Italy in South Africa?  Yes, just check out the 2008 Bouchard Finlayson Hannibal (about $45) which the winery describes as a “super tusker blend.”   This wine is a unique blend of 50% Sangiovese, 22% Pinot Noir, 13% Nebbiolo, 7% Mourvedre, 6% Barbera and 2% Shiraz.  This was a very aromatic wine, with intriguing herbal smells.  On the palate, it had a very unique character, a melange of red fruits, mild spices, herbal notes and hints of earthiness.  Complex, a lengthy finish and well balanced.  A very satisfying wine, this would be best with food and it should age well too.  I really loved its unusual nature and highly recommend it.

The name of this wine, the 2008 Post House Missing Virgin (about $28), has a fascinating story. It refers to a printing error on a Virgin Island stamp where the virgin was omitted.  This virgin was St. Ursula, who lived between the third and fifth centuries A.D., and is thought to have been martyred for her faith with 10,000 virgin companions at Cologne, Germany.  In her honor, Christopher Columbus gave her name to the Virgin Islands. The wine is a blend of Pinotage and Petit Verdot, and is dark and smoky with a strong vein of blueberry flavor. It is not overly tannic and has a long and pleasing finish.  Another winning wine which really appealed to me.

The Non-vintage Star Tree Brut Sparkling Chenin Blanc (about $10) is a dry and fruity sparkler with a smooth, pleasant taste.  It is a simple but delicious wine and a very good choice at this price point.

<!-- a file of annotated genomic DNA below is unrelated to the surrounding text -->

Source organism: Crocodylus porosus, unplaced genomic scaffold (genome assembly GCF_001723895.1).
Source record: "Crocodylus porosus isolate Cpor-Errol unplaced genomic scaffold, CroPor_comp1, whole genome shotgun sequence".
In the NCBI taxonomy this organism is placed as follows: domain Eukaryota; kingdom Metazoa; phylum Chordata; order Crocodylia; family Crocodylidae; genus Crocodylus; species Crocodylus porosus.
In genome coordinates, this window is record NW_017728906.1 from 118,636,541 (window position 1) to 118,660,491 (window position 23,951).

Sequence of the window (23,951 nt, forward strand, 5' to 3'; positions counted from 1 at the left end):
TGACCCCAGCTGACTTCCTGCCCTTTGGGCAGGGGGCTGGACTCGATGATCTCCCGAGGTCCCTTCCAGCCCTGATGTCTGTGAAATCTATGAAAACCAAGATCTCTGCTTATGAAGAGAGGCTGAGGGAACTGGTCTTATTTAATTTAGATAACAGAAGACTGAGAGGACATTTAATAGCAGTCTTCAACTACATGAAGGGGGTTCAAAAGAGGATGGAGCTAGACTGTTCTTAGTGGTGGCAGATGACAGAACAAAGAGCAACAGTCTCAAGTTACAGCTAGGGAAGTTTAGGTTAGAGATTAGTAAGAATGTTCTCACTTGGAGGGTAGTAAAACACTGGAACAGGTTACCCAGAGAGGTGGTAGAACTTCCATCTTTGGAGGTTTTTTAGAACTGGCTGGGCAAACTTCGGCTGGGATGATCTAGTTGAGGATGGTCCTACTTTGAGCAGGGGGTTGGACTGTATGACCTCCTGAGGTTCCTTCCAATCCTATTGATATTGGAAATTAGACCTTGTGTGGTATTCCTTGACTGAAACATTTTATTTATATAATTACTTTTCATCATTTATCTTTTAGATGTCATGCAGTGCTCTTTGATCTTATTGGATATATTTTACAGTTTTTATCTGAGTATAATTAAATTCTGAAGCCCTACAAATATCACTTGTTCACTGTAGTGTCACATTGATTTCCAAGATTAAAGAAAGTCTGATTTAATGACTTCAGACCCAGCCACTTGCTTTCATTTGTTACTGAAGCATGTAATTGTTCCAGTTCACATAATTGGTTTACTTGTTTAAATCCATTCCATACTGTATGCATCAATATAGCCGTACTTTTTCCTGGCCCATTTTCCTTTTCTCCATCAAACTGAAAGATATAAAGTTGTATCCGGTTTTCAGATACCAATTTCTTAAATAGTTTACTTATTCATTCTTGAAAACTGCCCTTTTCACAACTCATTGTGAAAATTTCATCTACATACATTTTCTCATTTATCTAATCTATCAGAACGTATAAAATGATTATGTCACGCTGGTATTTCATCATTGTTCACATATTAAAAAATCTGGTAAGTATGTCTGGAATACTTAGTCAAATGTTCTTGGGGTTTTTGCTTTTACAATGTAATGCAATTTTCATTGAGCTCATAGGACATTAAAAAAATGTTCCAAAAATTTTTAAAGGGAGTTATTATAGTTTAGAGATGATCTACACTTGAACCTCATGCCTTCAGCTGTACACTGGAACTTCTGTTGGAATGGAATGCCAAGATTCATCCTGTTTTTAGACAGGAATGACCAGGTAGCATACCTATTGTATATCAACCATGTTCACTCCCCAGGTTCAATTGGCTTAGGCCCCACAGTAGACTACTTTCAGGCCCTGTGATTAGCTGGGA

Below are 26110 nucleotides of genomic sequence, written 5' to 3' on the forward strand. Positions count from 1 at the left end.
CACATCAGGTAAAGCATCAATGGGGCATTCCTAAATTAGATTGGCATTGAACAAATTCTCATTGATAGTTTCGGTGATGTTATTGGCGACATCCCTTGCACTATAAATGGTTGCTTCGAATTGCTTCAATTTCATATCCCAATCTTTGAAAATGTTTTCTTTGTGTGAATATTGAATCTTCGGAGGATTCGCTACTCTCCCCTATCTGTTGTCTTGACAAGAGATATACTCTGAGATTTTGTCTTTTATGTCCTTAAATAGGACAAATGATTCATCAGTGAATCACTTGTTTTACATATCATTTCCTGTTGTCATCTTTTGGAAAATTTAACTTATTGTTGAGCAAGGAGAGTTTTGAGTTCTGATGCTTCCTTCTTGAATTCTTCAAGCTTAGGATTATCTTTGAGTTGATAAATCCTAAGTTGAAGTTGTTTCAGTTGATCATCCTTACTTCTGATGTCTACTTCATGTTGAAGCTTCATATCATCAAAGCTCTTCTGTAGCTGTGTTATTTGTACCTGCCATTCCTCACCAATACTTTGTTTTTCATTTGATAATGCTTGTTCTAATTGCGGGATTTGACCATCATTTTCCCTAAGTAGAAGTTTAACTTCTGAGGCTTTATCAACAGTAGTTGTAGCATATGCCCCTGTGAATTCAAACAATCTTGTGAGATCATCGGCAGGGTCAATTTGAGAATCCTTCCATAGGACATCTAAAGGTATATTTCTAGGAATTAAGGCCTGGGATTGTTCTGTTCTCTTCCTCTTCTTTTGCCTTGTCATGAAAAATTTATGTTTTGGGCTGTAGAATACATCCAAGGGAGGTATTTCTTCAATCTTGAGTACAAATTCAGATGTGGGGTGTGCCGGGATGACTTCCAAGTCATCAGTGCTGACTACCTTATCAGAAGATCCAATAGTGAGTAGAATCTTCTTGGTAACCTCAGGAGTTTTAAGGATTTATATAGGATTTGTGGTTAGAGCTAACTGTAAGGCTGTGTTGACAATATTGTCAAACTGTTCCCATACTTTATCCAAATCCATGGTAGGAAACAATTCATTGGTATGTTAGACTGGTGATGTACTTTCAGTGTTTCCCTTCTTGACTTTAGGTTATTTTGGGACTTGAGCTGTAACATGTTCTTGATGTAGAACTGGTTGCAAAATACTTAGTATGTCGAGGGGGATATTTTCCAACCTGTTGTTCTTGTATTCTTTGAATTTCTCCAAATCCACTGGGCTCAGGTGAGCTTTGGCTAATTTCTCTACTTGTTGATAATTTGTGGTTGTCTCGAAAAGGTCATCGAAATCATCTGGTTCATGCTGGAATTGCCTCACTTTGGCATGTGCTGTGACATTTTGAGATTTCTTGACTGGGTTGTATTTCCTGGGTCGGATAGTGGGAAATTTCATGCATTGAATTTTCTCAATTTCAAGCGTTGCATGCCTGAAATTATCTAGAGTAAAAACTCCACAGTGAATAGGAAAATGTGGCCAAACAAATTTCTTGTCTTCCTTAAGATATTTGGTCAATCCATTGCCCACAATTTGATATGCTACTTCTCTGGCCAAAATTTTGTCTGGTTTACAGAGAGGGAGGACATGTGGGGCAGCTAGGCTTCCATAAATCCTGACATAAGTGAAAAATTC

What South African wines have you enjoyed lately?


Romantic Dinner said...

south Africa wine world famous.
this branded wine and good quality. this post are very nice and good information shared thanks

Paul Kalemkiarian said...

Sounds like a good time, and the Chenin Blanc/Pinotage blend that you mention sounds intriguing.

After years of having existed in an almost forced solitary confinement, South Africa has finally begun to emerge from the shadow of the apartheid, and it certainly has some exceptional offerings to bring to the international wine stage. While white varieties, most notably, Chenin Blanc, have traditionally dominated the South African wine market, these are quickly giving way to increased plantings of international varieties including Cabernet, Shiraz, as well as Cape Town's own variety, the either loved or loathed Pinotage.

I have recently been impressed by both Ondine and Westerland labels, and especially enjoyed Westerland’s 2008 Celebration vintage (Cabernet Sauvignon/Cinsault). While having a classic South African nose (tar), the smoky Cinsault character is cut by the blend with the Cabernet, making the wine more approachable. The Pinotage, 2010. Boland Cellars from Paarl, and the Chardonnay, 2010. Riebeek from Swartland are also exceptional.

Great post.

Paul Kalemkiarian
President, Wine of the Month Club

Richard Auffrey said...

Thanks very much Paul for your comments, and you have provided me the names of a few South African wines to seek out.

Richard Auffrey said...

Thanks very much Paul for your comments, and you have provided me the names of a few South African wines to seek out.

Jen@Cybercellar said...

Hi Richard
Thanks for your post. The Hannibal has always been a personal favourite:-) South Africa really does have some interesting and fabulous wines to offer, that's why we are launching a range of unique SA wines in the USA very soon. We will keep you posted...


Richard Auffrey said...

Thanks Jen, I look forward to the news.

Alana Gentry said...

Richard, I'm involved in launching a new Pinotage import. You are now on my list for review! I'll be in touch. Cheers!

Richard Auffrey said...

Thanks Alana, I do love Pinotage.